My story was a chance to finally write something in the style of the wuxia and kung fu epics I’ve always loved so much. And being a kung fu instructor, with the majority of my life embedded in that culture and all it entails, it seemed I ought to write something related. The two protagonists are cousins, he a Shaolin monk, her an accomplished geomancer. The Shaolin monk, Yong Fa, is named after my teacher in a subtle homage to him, and the character shares some of my teacher’s irreverence and cheekiness, but is otherwise an entirely made up person. The geomancer, Zi Yi, is altogether more serious and focussed, but an accomplished mage in her own right. Together their skills are complimentary and that’s just as well when they realise the scale of their task, the distance they have to go to track down their missing jade dragon, and the kind of unforgiving country they’ll be led to. It was a hell of a lot of fun to write and I hope people have a lot of fun reading it too.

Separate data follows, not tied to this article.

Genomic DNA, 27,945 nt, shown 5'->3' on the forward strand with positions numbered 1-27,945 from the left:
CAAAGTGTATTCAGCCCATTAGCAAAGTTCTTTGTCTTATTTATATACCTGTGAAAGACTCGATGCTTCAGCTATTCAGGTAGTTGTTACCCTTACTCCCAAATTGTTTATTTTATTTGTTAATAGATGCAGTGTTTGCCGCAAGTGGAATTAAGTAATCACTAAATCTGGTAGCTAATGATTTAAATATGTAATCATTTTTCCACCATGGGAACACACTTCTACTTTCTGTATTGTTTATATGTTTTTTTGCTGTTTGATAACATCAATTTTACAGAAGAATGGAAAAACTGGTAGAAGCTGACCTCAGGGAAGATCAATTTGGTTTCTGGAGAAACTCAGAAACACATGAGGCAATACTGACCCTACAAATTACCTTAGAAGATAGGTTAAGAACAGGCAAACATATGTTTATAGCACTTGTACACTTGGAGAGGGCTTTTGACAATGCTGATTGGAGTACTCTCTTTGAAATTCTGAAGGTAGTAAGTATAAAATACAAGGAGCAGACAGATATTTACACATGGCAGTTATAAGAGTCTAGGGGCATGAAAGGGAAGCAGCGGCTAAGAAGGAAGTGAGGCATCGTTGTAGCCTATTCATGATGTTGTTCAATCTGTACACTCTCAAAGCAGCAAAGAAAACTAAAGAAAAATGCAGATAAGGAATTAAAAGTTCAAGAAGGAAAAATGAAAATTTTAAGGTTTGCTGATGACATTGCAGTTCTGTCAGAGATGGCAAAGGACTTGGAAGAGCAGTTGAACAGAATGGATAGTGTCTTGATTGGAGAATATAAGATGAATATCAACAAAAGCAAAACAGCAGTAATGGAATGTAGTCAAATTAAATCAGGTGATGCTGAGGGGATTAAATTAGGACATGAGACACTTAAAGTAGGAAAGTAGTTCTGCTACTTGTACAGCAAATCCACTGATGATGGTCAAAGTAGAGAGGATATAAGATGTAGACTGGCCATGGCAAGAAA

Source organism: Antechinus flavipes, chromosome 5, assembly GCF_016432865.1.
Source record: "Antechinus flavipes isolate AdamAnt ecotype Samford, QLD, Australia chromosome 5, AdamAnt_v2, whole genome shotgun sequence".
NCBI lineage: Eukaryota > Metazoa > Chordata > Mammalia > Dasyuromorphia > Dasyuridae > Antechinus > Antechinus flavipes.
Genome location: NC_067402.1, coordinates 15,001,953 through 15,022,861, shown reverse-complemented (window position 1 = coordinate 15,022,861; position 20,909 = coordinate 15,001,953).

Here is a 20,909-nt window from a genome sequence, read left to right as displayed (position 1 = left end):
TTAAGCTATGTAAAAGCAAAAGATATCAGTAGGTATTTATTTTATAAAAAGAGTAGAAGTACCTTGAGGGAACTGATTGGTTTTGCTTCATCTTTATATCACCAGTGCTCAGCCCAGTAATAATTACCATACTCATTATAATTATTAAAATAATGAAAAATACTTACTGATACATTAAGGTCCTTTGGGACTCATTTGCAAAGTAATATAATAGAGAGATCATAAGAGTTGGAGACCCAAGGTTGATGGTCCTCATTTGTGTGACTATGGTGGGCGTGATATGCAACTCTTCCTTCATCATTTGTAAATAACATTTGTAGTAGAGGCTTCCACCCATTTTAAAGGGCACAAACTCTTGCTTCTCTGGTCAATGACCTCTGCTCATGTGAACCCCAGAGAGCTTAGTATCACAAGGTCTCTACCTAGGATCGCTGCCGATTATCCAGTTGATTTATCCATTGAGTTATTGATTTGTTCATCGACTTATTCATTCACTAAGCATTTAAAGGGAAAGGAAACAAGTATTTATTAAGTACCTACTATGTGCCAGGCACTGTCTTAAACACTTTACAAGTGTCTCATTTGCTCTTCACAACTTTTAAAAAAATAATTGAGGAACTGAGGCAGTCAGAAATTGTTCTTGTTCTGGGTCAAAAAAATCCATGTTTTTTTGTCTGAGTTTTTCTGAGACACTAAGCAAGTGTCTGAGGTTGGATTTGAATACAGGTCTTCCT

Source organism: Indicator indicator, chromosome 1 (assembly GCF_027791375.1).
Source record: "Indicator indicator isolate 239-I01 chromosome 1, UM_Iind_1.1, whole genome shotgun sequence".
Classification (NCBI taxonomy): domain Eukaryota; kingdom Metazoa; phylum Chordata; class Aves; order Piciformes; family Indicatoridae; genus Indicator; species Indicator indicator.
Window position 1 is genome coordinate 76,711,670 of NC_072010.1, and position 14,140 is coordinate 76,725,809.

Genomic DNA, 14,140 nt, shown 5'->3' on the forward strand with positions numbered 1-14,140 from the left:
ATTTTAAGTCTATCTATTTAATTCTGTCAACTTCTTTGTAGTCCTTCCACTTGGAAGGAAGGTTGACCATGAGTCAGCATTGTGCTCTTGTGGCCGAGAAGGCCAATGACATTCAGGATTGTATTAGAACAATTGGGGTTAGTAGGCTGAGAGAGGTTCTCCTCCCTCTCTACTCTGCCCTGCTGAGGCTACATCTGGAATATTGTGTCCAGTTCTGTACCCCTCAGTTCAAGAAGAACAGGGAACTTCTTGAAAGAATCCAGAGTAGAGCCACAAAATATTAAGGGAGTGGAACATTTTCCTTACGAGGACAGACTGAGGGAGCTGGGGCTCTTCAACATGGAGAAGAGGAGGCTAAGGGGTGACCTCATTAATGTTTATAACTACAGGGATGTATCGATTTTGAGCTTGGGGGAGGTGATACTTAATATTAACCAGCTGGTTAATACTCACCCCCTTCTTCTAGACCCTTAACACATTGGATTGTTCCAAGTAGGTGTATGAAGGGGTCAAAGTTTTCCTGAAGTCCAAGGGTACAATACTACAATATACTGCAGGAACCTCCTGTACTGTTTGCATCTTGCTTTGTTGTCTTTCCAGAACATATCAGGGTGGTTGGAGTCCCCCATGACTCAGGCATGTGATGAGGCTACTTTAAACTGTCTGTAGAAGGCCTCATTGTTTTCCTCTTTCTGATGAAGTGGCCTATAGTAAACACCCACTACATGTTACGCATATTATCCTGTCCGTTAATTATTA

I’d been doing some unrelated research on the 1930s, and got side-tracked into reading about Errol Flynn. I started imagining what this rambunctious, charismatic ne’er do well would have got up to if he’d stayed in Australia. Adventures, I suspect, of the slightly rakish kind, all with that charming grin as his final defence. When the opportunity to contribute to ‘And Then’ came up, with a few tweaks, I had a character based on Flynn ready to go. Add to that a timely visit to Cooktown in Far North Queensland, an introduction to the Railway That Goes Nowhere, and the elements for a rip-roaring tale started to fall into place.